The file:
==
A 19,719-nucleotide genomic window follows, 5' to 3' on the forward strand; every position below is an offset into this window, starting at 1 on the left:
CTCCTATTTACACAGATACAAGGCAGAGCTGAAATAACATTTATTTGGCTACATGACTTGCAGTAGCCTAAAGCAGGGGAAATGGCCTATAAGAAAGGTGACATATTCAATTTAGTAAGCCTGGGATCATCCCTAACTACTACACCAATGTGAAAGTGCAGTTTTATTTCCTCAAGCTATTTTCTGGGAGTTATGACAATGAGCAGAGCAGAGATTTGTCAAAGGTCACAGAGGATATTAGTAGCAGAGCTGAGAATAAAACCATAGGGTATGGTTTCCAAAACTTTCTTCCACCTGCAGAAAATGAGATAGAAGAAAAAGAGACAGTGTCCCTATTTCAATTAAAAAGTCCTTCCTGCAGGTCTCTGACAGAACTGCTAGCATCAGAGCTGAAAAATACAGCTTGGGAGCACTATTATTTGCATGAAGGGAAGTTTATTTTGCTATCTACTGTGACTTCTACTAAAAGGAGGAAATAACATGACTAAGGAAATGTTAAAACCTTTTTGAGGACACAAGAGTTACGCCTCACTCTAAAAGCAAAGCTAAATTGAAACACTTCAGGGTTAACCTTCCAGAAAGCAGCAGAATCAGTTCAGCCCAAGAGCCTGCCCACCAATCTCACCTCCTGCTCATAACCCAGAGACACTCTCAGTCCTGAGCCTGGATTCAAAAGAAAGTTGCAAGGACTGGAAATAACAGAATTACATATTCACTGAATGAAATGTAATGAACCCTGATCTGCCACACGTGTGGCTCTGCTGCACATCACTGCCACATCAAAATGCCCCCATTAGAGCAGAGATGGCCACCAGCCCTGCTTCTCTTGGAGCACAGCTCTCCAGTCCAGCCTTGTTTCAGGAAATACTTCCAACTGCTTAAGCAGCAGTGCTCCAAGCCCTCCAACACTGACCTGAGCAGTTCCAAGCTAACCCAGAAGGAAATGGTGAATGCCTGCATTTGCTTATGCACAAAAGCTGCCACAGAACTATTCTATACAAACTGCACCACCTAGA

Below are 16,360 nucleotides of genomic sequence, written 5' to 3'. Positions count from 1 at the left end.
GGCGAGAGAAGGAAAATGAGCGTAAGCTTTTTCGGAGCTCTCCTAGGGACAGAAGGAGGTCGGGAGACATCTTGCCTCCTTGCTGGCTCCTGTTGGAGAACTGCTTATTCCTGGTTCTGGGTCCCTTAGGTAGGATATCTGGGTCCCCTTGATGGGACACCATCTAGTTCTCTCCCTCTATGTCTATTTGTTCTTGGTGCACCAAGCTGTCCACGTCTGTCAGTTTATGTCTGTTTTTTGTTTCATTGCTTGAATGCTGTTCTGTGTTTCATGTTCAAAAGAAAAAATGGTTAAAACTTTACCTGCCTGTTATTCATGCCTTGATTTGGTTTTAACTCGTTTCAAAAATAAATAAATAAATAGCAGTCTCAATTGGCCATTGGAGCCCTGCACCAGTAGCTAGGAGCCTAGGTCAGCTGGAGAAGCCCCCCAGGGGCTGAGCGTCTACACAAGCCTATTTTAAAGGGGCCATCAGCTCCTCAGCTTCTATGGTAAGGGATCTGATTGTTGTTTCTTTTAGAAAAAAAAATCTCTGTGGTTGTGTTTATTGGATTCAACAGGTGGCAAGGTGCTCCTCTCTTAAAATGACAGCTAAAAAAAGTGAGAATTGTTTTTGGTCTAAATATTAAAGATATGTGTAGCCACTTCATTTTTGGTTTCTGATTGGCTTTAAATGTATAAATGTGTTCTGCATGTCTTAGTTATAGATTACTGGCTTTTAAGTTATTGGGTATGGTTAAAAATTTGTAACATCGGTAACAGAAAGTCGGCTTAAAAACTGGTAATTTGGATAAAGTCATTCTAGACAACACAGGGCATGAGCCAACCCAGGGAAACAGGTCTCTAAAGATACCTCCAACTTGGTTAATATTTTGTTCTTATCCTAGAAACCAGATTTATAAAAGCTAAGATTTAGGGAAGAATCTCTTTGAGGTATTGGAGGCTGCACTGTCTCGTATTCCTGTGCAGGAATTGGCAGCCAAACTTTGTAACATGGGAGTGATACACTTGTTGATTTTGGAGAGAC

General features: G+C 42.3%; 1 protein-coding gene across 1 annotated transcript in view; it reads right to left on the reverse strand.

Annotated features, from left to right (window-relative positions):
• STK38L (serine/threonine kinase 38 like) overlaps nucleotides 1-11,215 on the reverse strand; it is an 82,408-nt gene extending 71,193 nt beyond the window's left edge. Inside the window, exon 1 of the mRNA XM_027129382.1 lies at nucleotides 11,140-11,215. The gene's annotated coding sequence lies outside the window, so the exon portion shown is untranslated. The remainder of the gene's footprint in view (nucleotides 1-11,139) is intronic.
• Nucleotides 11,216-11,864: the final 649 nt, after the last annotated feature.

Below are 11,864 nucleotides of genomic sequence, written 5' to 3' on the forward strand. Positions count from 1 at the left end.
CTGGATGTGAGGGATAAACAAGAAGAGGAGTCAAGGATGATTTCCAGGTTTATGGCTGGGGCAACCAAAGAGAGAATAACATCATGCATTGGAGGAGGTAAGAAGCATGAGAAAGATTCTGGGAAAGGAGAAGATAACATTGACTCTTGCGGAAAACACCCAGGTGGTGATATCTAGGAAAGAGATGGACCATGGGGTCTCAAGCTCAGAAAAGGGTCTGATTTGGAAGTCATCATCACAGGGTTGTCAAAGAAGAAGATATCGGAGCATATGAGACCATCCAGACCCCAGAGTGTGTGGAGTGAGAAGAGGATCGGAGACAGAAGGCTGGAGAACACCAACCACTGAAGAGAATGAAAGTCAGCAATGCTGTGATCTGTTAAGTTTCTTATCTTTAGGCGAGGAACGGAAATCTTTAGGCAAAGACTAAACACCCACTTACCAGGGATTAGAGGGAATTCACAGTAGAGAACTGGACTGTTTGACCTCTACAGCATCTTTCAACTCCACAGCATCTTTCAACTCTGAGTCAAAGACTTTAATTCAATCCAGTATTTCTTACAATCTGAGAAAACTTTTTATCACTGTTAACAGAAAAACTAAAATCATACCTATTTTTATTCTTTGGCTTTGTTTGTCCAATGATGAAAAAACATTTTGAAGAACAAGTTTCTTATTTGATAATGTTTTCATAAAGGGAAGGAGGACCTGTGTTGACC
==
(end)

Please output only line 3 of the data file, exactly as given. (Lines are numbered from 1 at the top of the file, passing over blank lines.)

Below are 16,360 nucleotides of genomic sequence, written 5' to 3'. Positions count from 1 at the left end.